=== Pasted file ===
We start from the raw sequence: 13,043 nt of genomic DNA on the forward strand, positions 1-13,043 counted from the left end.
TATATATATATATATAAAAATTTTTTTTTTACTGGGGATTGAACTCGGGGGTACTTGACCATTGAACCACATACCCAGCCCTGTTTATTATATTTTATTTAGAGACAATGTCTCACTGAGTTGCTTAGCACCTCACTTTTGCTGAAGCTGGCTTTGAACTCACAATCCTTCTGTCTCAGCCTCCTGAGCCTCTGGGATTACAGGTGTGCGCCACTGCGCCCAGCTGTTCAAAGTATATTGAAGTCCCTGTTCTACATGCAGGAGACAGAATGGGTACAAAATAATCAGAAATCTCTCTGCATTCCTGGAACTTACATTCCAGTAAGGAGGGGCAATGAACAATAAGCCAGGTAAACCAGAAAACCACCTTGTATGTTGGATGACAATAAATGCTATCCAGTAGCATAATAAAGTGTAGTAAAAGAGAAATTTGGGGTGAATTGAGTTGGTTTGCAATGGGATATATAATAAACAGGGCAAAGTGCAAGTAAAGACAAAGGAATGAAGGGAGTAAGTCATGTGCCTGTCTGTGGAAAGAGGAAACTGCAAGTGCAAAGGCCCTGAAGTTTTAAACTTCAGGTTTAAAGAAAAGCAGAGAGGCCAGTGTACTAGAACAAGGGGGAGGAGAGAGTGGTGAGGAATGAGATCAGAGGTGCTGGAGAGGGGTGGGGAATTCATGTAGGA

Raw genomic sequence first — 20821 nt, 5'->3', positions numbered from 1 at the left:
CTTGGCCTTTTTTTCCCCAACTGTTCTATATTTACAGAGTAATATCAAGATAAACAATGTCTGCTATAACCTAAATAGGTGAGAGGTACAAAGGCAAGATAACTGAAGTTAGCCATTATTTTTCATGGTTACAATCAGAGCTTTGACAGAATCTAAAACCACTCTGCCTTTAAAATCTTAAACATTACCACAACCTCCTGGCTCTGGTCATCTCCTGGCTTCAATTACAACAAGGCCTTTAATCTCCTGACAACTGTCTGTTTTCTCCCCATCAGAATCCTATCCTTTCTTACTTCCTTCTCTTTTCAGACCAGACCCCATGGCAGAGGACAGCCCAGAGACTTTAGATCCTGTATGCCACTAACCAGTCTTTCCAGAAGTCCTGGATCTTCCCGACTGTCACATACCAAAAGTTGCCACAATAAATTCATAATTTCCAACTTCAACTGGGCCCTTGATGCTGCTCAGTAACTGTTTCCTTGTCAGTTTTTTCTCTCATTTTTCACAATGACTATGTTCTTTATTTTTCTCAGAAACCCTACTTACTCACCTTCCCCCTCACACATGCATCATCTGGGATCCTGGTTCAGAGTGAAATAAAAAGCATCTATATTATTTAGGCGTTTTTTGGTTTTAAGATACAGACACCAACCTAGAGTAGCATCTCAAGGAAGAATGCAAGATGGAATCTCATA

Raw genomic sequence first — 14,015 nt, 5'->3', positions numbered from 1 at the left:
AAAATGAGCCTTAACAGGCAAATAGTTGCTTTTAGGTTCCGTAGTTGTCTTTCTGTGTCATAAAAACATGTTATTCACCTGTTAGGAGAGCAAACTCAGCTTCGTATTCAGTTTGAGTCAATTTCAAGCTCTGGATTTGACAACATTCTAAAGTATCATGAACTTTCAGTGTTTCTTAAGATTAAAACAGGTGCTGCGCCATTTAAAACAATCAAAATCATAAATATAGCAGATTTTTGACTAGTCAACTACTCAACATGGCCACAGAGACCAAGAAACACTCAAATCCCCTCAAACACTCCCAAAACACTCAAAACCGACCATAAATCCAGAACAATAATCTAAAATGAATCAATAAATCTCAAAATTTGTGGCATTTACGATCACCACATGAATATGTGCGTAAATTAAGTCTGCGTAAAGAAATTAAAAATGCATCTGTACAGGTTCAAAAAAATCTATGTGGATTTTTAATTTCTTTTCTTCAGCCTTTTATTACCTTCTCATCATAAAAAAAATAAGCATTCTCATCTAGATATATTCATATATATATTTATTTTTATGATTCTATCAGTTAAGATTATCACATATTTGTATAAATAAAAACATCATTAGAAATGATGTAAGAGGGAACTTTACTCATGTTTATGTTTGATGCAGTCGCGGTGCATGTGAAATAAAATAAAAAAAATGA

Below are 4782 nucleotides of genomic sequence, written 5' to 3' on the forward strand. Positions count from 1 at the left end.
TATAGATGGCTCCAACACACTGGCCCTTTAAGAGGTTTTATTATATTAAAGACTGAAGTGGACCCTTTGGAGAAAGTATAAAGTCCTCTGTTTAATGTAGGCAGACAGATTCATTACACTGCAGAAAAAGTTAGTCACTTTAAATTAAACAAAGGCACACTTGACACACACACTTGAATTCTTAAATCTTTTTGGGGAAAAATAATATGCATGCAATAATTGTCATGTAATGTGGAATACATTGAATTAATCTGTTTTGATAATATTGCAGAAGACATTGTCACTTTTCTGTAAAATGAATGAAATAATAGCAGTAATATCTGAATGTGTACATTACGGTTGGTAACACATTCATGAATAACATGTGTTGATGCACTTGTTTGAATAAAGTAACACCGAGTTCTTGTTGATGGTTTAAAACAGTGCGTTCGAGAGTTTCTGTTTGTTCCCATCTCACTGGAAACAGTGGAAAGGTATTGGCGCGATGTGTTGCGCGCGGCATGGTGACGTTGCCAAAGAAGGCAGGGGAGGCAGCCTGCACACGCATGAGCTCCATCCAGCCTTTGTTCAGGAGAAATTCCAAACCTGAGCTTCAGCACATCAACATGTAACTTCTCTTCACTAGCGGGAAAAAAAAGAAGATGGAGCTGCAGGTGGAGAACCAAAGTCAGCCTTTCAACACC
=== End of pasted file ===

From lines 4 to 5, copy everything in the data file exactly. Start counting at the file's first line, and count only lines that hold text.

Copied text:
CTTGGCCTTTTTTTCCCCAACTGTTCTATATTTACAGAGTAATATCAAGATAAACAATGTCTGCTATAACCTAAATAGGTGAGAGGTACAAAGGCAAGATAACTGAAGTTAGCCATTATTTTTCATGGTTACAATCAGAGCTTTGACAGAATCTAAAACCACTCTGCCTTTAAAATCTTAAACATTACCACAACCTCCTGGCTCTGGTCATCTCCTGGCTTCAATTACAACAAGGCCTTTAATCTCCTGACAACTGTCTGTTTTCTCCCCATCAGAATCCTATCCTTTCTTACTTCCTTCTCTTTTCAGACCAGACCCCATGGCAGAGGACAGCCCAGAGACTTTAGATCCTGTATGCCACTAACCAGTCTTTCCAGAAGTCCTGGATCTTCCCGACTGTCACATACCAAAAGTTGCCACAATAAATTCATAATTTCCAACTTCAACTGGGCCCTTGATGCTGCTCAGTAACTGTTTCCTTGTCAGTTTTTTCTCTCATTTTTCACAATGACTATGTTCTTTATTTTTCTCAGAAACCCTACTTACTCACCTTCCCCCTCACACATGCATCATCTGGGATCCTGGTTCAGAGTGAAATAAAAAGCATCTATATTATTTAGGCGTTTTTTGGTTTTAAGATACAGACACCAACCTAGAGTAGCATCTCAAGGAAGAATGCAAGATGGAATCTCATA

Raw genomic sequence first — 14,015 nt, 5'->3', positions numbered from 1 at the left: